After refusing deliveries earlier this year, easyJet has now agreed with Airbus to push them back even further. The airline will pick up its next jet in 2022. But it will do so at a higher price than it originally planned.
We have previously discussed how most low-cost carriers (LCCs) are doing better in the pandemic than traditional ‘flag’ carriers. Unfortunately, easyJet didn’t find itself in a typical LCC position. The airline found itself entering the pandemic with higher costs than some others, and with less liquidity. In a crisis where airlines bleed money, easyJet’s new Airbus fleet wasn’t a priority.
We saw how airlines like Wizz Air actually brought deliveries forward. EasyJet is going in the other direction. Under its new arrangement with Airbus, easyJet will not take any new aircraft in 2021. It will take 7 in 2022, 8 in 2023 and (finally) 18 in 2024. However this agreement means that the airline has pushed back deliveries of at least 22 aircraft, by as much as four years.
Since about half of the price of an aircraft is payable on delivery, these agreements help easyJet’s liquidity. But they don’t necessarily help its wallet, in the long run. Airbus and other manufacturers will offer good customers like easyJet favourable prices for large orders, with timely deliveries. easyJet will accept a higher overall price, for having to pay less in the short-term.
What Airbus Deferrals Mean For EasyJet’s Future
The above sounds like a good idea in a crisis – and for many airlines, it is. But LCCs like Ryanair and Wizz Air have gone completely in the opposite direction. Both airlines aim to take market share away from their competitors. They are itching to get going, which is why they’re complaining about the airport slot waiver.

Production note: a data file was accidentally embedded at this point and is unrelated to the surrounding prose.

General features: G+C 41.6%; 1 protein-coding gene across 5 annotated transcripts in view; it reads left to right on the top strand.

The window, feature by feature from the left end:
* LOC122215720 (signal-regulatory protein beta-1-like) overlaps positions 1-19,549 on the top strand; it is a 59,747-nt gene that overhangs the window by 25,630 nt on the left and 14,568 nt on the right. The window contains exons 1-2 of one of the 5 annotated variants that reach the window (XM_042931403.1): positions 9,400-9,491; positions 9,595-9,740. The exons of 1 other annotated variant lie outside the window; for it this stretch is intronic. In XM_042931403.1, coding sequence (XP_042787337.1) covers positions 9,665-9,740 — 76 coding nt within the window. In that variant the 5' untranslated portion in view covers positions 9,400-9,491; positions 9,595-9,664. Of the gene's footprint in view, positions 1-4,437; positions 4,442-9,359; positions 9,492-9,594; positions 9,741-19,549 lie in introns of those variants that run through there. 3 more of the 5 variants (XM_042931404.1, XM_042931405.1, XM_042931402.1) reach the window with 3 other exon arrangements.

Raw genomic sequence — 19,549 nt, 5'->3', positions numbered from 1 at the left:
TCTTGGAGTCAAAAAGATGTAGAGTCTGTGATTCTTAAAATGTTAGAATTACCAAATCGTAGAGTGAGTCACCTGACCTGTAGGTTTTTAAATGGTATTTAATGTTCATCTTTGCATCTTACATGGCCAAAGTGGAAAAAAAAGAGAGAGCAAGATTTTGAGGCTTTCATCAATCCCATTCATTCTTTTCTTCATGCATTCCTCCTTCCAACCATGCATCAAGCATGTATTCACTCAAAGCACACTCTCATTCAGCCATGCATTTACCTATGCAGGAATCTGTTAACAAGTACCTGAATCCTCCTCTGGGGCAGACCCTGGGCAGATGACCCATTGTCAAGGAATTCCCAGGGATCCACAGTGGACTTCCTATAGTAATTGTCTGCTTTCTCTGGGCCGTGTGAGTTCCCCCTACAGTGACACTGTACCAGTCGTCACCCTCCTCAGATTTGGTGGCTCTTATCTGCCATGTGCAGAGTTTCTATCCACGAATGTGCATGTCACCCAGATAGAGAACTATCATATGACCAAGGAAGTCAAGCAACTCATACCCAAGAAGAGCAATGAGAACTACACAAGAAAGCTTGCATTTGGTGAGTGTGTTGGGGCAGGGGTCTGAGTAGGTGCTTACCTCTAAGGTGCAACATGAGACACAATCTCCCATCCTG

As its Airbus deferrals show, easyJet is about to shrink, at least for a few years. Ryanair and Wizz Air are expanding. They know that manufacturers are desperate for decent orders, and will offer good prices. easyJet won’t do this, but that may well be because financially, they are not in a position to do it. Rather than get new aircraft early, they sold and leased back many jets they already had.
Back in June the airline’s management and their founder Stelios Haji-Ioannou had a disagreement, with Mr. Haji-Ioannou wanting to cancel easyJet’s Airbus order altogether. It was because of events like this and today’s announcement that Ryanair’s CEO, Michael O’Leary, believes that easyJet will not exit the crisis as a LCC.
The airline also wishes to expand into airports with a higher cost base, like Gatwick and Heathrow. This shows that perhaps it wishes to reposition itself, away from a traditional LCC model. And to be fair, they are not alone in this. We have seen airlines like JetBlue try to switch to a more premium market. It will be interesting if easyJet will be able to move in that direction.